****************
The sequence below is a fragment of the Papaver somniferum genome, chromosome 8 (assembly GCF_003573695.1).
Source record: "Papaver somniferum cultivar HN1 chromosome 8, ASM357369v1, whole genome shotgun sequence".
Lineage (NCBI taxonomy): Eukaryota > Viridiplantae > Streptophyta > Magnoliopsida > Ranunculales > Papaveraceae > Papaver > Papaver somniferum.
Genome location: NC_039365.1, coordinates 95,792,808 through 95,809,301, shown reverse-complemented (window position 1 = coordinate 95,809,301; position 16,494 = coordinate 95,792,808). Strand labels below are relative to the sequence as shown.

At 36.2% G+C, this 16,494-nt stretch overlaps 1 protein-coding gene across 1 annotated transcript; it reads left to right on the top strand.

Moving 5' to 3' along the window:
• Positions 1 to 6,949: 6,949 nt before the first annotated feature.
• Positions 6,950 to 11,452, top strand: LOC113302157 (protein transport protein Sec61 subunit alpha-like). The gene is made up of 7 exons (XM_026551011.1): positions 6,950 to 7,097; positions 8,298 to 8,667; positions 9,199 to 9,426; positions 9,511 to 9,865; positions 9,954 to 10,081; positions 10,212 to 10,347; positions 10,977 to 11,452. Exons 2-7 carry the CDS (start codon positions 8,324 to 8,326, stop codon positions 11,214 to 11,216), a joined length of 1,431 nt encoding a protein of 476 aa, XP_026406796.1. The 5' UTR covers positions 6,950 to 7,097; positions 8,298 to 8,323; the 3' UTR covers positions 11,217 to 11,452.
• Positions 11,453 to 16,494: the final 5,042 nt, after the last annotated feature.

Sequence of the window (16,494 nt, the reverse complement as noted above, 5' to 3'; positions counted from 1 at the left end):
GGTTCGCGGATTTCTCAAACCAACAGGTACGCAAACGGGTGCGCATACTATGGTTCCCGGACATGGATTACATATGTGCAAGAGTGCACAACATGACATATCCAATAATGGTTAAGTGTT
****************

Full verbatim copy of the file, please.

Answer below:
The sequence below is a fragment of the Papaver somniferum genome, chromosome 8 (assembly GCF_003573695.1).
Source record: "Papaver somniferum cultivar HN1 chromosome 8, ASM357369v1, whole genome shotgun sequence".
Lineage (NCBI taxonomy): Eukaryota > Viridiplantae > Streptophyta > Magnoliopsida > Ranunculales > Papaveraceae > Papaver > Papaver somniferum.
Genome location: NC_039365.1, coordinates 95,792,808 through 95,809,301, shown reverse-complemented (window position 1 = coordinate 95,809,301; position 16,494 = coordinate 95,792,808). Strand labels below are relative to the sequence as shown.

At 36.2% G+C, this 16,494-nt stretch overlaps 1 protein-coding gene across 1 annotated transcript; it reads left to right on the top strand.

Moving 5' to 3' along the window:
• Positions 1 to 6,949: 6,949 nt before the first annotated feature.
• Positions 6,950 to 11,452, top strand: LOC113302157 (protein transport protein Sec61 subunit alpha-like). The gene is made up of 7 exons (XM_026551011.1): positions 6,950 to 7,097; positions 8,298 to 8,667; positions 9,199 to 9,426; positions 9,511 to 9,865; positions 9,954 to 10,081; positions 10,212 to 10,347; positions 10,977 to 11,452. Exons 2-7 carry the CDS (start codon positions 8,324 to 8,326, stop codon positions 11,214 to 11,216), a joined length of 1,431 nt encoding a protein of 476 aa, XP_026406796.1. The 5' UTR covers positions 6,950 to 7,097; positions 8,298 to 8,323; the 3' UTR covers positions 11,217 to 11,452.
• Positions 11,453 to 16,494: the final 5,042 nt, after the last annotated feature.

Sequence of the window (16,494 nt, the reverse complement as noted above, 5' to 3'; positions counted from 1 at the left end):
GGTTCGCGGATTTCTCAAACCAACAGGTACGCAAACGGGTGCGCATACTATGGTTCCCGGACATGGATTACATATGTGCAAGAGTGCACAACATGACATATCCAATAATGGTTAAGTGTT